Conferences at Department of Economics, University of Toronto, RCEF 2012: Cities, Open Economies, and Public Policy

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Peer Effects in the Classroom: Evidence from New Peers in Ontario Schools

Margarita Pivovarova*

Last modified: 2012-08-02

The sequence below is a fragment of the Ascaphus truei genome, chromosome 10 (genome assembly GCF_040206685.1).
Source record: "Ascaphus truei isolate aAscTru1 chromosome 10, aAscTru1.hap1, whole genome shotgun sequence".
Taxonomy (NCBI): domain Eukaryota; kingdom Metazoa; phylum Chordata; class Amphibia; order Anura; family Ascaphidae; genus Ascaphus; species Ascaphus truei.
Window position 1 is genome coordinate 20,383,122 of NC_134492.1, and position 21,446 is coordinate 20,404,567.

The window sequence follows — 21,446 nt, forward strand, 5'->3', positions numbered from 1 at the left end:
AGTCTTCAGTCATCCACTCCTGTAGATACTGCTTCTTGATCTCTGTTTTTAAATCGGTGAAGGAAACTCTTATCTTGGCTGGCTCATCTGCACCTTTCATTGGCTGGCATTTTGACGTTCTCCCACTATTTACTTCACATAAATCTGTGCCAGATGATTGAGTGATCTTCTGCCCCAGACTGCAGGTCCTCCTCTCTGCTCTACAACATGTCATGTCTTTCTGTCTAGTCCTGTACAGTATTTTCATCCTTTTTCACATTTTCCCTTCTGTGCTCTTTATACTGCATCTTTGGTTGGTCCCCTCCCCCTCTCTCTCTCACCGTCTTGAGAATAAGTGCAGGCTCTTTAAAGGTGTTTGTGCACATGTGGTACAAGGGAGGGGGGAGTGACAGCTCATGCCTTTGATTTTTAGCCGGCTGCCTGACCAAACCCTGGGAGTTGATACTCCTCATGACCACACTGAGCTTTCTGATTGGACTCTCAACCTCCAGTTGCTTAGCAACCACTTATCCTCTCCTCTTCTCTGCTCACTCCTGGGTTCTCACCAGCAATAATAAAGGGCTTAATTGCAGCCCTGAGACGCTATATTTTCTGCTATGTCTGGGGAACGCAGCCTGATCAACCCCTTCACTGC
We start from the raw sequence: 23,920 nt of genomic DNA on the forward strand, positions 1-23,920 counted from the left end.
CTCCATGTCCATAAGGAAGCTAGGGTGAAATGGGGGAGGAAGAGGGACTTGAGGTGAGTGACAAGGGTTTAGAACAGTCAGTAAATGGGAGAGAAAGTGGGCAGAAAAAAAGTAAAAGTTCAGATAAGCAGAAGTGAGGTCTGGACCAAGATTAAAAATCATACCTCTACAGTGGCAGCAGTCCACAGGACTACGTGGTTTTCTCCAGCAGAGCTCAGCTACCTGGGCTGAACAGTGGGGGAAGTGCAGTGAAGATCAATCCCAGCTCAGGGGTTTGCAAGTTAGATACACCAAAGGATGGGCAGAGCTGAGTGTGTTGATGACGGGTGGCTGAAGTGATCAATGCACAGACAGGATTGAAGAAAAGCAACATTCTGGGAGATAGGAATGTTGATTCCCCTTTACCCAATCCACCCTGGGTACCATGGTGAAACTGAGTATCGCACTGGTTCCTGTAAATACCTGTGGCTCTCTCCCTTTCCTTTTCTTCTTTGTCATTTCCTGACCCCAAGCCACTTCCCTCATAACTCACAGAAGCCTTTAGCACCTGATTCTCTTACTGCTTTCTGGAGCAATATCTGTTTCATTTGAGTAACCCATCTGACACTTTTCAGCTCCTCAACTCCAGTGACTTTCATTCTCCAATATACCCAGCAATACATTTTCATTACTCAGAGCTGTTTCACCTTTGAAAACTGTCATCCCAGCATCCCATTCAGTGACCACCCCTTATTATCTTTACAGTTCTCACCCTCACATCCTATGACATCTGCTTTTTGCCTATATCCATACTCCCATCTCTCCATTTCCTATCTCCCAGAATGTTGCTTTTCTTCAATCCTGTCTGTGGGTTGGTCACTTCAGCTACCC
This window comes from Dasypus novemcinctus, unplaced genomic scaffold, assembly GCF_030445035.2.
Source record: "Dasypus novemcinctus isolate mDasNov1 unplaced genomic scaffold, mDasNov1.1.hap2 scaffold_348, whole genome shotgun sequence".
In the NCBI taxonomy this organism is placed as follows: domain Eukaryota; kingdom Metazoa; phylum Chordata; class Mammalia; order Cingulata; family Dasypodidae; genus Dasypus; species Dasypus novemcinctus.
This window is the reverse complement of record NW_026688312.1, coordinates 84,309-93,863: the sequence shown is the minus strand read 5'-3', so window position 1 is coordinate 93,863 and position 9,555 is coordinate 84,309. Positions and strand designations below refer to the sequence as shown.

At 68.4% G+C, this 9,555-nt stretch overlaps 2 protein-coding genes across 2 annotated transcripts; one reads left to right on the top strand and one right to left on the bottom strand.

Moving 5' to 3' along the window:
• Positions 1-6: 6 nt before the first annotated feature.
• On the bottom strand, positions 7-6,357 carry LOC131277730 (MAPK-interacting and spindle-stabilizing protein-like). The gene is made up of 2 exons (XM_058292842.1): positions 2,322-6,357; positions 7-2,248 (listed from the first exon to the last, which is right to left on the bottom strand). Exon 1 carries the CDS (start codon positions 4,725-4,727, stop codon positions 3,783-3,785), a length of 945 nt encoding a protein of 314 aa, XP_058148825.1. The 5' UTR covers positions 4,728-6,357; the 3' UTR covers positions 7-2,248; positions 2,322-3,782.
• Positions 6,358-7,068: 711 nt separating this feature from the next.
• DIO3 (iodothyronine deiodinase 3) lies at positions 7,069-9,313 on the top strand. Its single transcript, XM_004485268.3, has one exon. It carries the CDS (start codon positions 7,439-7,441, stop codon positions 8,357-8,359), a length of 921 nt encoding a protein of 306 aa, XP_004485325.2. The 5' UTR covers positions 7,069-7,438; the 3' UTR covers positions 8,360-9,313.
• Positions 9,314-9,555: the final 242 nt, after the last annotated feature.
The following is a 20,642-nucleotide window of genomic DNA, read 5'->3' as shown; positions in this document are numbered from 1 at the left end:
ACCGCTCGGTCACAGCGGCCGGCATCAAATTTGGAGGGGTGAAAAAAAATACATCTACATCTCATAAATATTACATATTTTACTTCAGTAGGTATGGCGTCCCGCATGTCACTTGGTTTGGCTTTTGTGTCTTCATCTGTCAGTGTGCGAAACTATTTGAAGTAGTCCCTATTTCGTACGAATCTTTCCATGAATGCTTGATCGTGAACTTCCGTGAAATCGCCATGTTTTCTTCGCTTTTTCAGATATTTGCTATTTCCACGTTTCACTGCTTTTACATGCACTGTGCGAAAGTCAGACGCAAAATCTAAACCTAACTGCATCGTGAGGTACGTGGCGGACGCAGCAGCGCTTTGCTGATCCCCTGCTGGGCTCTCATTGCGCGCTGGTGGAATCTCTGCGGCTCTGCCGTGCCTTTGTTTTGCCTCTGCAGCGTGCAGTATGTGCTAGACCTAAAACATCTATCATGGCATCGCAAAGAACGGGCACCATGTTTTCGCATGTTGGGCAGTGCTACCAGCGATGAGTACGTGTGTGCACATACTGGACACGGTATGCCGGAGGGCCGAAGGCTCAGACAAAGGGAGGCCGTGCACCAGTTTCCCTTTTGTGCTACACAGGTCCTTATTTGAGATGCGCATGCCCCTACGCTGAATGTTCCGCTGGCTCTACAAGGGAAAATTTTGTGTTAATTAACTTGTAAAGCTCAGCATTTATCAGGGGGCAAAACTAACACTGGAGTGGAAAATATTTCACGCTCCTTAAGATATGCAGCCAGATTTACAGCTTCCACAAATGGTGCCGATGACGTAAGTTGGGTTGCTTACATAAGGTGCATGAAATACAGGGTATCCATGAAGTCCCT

Peer effects in education are of interest to parents, policy-makers and researchers alike. This paper uses administrative data on four cohorts of Ontario elementary and middle school students to estimate peer effects in the classroom. I use data on test scores from province-wide assessment of mathematics, reading and writing abilities of all students in public schools which takes place at the end of Grade 3 and then again at the end of Grade 6. I use direct measure of peer ability - test score in Grade 3 - which is immune to the reflection problem because it is observed before the student has changed school. I use variation in the average ability of new peers (those who entered school between Grade 3 and Grade 6) as exogenous source of variation to identify peer effects at the classroom level. The main outcome variable is a change in the test score between grades 3 and 6, thus I estimate a value-added model of  education production function with peer variables. The identification strategy assumes that average peers' ability is not correlated with unobserved variables. To support this claim, I control for the fraction of peers at a school level, for the average test score of new peers at a school level; I also account for time trends and school fixed effects. The main threat to my identification strategy is a non-random assignment of new students across classrooms within school. In order to get insights into how students are allocated into classrooms, I conduct a survey of school principals in Ontario. I also use data from auxiliary sources to show that assignment of students by classrooms as a rule is random and is not based on abilities. I use administrative data from EQAO (Education Quality and Accountability Office) in Ontario. The data cover years from 2006 to 2010 for all students in grades 3 and 6 who participated in mathematics, reading and writing assessments over those years. For three cohorts of students I am able to match data for individual students thus obtaining a short panel. I combine individual level data with data at a school level and further match each school by its postal code to the neighborhood characteristic constructed from Canadian Census. I find that peers' ability matters for own student achievement. For all three subjects, increase in the average peer ability is associated with an improvement in student's own test score in the current period as well as with a significant gain in the test score from Grade 3 to Grade 6. Additionally, I find that boys benefit from the presence of female peers in class, while this is not the case for female students.

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